[photopress:property_Xu_Rongmao.jpg,full,alignright]As China’s government attempts to cool property prices with limits on lending, developers are in a land grab. The National Bureau of Statistics said Li Ka-shing, who made his fortune in Hong Kong real estate, Chinese billionaire Xu Rongmao (seen in our illustration), who owns Shimao Property, and hundreds of local developers boosted investment 29% in the first eight months of 2007.
Eugene Kim, chief investment officer of Hong Kong-based Tribridge Investment Partners, a $200 million hedge fund, came up with a cheery view: ‘If the government decides to impose further restrictions, most if not all of the developers will go bankrupt, depending on the severity of the restrictions. That makes us very selective in terms of which bonds we buy and the spreads we require to compensate for risk.’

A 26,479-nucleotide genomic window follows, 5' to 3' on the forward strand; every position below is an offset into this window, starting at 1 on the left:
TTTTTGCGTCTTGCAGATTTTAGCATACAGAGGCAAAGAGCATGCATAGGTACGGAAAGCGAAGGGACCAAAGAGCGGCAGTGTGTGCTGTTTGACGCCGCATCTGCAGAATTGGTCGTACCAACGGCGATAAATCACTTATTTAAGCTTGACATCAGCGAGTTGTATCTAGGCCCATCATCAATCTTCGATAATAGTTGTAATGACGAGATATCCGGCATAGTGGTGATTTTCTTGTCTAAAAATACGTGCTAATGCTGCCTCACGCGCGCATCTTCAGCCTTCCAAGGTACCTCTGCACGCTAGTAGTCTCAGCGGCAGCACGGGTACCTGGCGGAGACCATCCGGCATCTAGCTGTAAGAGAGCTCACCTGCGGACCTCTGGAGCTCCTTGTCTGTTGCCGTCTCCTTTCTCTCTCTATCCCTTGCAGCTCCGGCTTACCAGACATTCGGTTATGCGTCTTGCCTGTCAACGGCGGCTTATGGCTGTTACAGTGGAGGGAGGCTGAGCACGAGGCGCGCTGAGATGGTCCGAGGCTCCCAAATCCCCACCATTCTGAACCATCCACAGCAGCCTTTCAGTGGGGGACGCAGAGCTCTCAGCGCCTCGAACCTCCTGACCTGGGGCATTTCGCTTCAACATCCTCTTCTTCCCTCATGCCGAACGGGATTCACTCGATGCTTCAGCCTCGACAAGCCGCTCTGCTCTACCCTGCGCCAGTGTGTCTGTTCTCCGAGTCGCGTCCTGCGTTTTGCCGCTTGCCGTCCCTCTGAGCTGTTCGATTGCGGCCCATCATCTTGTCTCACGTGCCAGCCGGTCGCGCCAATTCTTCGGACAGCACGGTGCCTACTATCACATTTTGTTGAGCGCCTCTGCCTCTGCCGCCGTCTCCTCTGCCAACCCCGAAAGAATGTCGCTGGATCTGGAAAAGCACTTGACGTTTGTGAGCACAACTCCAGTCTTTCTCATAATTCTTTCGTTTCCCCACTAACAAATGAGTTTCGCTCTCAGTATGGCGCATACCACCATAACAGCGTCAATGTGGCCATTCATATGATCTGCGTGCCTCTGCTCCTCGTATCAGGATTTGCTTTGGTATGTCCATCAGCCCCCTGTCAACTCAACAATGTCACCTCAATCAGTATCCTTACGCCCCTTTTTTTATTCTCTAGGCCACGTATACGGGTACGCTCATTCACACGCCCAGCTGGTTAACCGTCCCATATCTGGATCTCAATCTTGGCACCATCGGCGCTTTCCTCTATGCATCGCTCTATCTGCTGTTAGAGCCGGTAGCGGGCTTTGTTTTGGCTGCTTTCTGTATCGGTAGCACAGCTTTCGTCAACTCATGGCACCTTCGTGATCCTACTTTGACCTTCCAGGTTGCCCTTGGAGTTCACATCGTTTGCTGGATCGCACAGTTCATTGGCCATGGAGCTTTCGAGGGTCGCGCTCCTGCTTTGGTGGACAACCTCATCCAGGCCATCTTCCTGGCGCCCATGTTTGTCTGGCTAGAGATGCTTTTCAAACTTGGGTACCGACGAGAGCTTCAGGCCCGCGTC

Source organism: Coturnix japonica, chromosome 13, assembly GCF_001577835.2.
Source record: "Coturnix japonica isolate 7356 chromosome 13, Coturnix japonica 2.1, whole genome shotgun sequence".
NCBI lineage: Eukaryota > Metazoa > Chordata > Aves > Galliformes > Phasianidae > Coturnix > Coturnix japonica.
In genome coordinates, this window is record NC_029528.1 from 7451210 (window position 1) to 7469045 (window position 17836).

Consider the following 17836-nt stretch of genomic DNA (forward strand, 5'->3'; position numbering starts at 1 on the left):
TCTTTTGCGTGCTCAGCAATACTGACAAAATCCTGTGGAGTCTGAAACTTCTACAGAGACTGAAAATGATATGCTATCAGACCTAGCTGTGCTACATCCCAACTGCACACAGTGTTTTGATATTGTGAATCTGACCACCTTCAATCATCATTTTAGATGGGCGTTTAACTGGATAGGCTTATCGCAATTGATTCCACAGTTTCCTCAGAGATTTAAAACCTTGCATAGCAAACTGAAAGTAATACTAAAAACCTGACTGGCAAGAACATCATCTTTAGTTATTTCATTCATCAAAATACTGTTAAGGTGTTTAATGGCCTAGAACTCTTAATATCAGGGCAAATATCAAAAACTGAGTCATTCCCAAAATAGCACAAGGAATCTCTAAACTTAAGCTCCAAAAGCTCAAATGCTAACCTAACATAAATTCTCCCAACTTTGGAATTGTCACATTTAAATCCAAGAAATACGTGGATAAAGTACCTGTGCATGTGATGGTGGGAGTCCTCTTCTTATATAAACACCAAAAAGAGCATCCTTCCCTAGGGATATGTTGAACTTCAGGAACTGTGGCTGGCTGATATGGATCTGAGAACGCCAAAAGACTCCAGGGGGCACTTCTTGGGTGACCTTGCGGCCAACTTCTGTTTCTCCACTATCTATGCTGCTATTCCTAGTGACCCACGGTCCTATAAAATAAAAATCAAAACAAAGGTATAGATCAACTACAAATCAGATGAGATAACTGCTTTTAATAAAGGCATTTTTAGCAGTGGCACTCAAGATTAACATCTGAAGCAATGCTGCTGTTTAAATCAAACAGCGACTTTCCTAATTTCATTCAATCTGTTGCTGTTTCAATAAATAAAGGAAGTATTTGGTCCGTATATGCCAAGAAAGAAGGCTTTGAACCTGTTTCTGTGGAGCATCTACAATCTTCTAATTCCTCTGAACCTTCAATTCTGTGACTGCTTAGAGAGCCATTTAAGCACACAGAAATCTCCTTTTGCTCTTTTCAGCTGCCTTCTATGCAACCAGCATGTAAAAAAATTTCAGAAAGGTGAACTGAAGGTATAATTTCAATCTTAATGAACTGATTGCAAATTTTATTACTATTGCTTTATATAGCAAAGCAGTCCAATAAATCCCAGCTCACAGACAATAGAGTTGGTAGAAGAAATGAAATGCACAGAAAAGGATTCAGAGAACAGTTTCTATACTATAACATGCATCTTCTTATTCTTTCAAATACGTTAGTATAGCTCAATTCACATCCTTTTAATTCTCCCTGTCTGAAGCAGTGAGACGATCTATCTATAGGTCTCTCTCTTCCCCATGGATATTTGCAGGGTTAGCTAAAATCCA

According to a National Development and Reform Commission survey home prices in Shenzhen were 18.6% higher in November than a year earlier. In Beijing the rise was 14.9% and in Beihai, in Guangxi province, 16.4%.
The People’s Bank of China last month raised its benchmark one-year lending rate to a nine-year high and increased reserve requirements to the highest it has been since 1998. In September the government increased the minimum down payments on apartments from 30% to 40%.
Signs of a reaction have started to appear. The nation’s largest publicly traded developer, Shenzhen-based China Vanke, sold property worth RMB4.23 billion ($582 million) in November, 18% less than in October.
Clara Lau, an analyst at Moody’s Investors Service in Hong Kong, said Chinese developers are among the most vulnerable of any group in Asia to downgrades because a slowdown in home sales would deplete cash.
She explained the rush to buy land: ‘They have been growing aggressively, with the view that if they don’t buy now, it will be more expensive for them later.’